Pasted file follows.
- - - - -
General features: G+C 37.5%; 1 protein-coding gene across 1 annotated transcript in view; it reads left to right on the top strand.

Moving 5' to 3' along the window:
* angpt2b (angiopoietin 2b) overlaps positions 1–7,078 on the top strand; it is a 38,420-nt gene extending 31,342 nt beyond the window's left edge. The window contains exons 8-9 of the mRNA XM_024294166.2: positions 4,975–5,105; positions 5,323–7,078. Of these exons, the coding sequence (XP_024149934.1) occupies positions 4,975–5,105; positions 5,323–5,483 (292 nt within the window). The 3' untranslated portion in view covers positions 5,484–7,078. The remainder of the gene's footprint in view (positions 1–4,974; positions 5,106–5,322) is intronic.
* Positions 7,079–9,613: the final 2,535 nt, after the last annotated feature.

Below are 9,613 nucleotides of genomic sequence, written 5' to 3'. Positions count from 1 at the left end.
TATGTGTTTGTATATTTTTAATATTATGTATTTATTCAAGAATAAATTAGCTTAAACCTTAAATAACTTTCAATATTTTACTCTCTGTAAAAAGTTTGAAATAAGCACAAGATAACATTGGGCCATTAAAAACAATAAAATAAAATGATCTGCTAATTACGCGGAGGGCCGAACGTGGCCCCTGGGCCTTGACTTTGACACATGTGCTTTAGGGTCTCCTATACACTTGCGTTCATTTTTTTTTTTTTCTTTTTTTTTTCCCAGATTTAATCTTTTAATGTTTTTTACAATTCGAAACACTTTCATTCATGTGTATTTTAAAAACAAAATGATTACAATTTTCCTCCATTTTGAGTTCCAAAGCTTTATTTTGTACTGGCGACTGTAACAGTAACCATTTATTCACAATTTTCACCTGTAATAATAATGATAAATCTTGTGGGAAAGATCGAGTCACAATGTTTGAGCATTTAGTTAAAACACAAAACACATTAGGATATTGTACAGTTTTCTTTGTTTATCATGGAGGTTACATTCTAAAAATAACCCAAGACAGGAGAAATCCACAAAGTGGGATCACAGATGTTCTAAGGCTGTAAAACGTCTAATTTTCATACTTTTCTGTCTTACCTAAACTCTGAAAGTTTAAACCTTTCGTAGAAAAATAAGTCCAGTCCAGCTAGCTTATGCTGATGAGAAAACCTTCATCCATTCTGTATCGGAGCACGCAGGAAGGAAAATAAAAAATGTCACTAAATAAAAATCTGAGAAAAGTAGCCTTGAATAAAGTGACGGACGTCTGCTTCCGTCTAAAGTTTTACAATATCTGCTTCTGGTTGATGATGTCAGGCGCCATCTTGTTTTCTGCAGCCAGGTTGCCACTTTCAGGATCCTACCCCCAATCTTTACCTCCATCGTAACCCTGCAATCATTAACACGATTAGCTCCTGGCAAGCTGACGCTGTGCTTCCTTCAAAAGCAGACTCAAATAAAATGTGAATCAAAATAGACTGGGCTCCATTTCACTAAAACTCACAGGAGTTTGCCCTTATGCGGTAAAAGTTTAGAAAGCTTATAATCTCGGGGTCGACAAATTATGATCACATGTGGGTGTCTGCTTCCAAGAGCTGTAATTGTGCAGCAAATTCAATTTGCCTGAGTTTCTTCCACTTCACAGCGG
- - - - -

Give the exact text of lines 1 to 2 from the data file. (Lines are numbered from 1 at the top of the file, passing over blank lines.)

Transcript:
General features: G+C 37.5%; 1 protein-coding gene across 1 annotated transcript in view; it reads left to right on the top strand.

Moving 5' to 3' along the window: